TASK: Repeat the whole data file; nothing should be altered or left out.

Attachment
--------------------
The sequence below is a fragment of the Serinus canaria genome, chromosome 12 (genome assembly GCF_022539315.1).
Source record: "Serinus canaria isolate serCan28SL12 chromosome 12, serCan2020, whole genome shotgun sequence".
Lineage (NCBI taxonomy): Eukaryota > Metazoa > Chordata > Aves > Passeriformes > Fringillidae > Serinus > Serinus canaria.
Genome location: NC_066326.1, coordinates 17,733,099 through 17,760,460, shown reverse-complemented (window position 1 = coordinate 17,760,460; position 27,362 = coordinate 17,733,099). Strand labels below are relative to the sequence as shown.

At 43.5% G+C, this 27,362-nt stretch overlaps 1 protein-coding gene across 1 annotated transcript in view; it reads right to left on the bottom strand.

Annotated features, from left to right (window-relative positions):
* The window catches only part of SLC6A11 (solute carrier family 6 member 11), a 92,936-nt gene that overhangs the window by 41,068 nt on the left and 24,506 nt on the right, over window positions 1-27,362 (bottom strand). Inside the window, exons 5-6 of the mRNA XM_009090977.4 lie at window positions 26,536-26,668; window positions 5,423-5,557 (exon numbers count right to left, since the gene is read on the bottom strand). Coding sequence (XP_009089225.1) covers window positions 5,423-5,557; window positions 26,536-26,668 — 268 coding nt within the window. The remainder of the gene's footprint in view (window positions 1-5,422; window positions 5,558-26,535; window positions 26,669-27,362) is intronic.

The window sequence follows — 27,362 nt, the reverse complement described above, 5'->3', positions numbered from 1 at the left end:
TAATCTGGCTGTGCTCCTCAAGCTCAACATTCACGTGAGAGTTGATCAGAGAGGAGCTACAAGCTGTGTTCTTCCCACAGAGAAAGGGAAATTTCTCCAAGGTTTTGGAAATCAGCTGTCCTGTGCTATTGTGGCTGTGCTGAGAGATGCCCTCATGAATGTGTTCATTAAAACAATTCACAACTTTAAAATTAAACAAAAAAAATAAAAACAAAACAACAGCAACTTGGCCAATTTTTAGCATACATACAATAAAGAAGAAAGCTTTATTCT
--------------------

The sequence below is a fragment of the Serinus canaria genome, chromosome 12 (genome assembly GCF_022539315.1).
Source record: "Serinus canaria isolate serCan28SL12 chromosome 12, serCan2020, whole genome shotgun sequence".
Lineage (NCBI taxonomy): Eukaryota > Metazoa > Chordata > Aves > Passeriformes > Fringillidae > Serinus > Serinus canaria.
Genome location: NC_066326.1, coordinates 17,733,099 through 17,760,460, shown reverse-complemented (window position 1 = coordinate 17,760,460; position 27,362 = coordinate 17,733,099). Strand labels below are relative to the sequence as shown.

At 43.5% G+C, this 27,362-nt stretch overlaps 1 protein-coding gene across 1 annotated transcript in view; it reads right to left on the bottom strand.

Annotated features, from left to right (window-relative positions):
* The window catches only part of SLC6A11 (solute carrier family 6 member 11), a 92,936-nt gene that overhangs the window by 41,068 nt on the left and 24,506 nt on the right, over window positions 1-27,362 (bottom strand). Inside the window, exons 5-6 of the mRNA XM_009090977.4 lie at window positions 26,536-26,668; window positions 5,423-5,557 (exon numbers count right to left, since the gene is read on the bottom strand). Coding sequence (XP_009089225.1) covers window positions 5,423-5,557; window positions 26,536-26,668 — 268 coding nt within the window. The remainder of the gene's footprint in view (window positions 1-5,422; window positions 5,558-26,535; window positions 26,669-27,362) is intronic.

The window sequence follows — 27,362 nt, the reverse complement described above, 5'->3', positions numbered from 1 at the left end:
TAATCTGGCTGTGCTCCTCAAGCTCAACATTCACGTGAGAGTTGATCAGAGAGGAGCTACAAGCTGTGTTCTTCCCACAGAGAAAGGGAAATTTCTCCAAGGTTTTGGAAATCAGCTGTCCTGTGCTATTGTGGCTGTGCTGAGAGATGCCCTCATGAATGTGTTCATTAAAACAATTCACAACTTTAAAATTAAACAAAAAAAATAAAAACAAAACAACAGCAACTTGGCCAATTTTTAGCATACATACAATAAAGAAGAAAGCTTTATTCT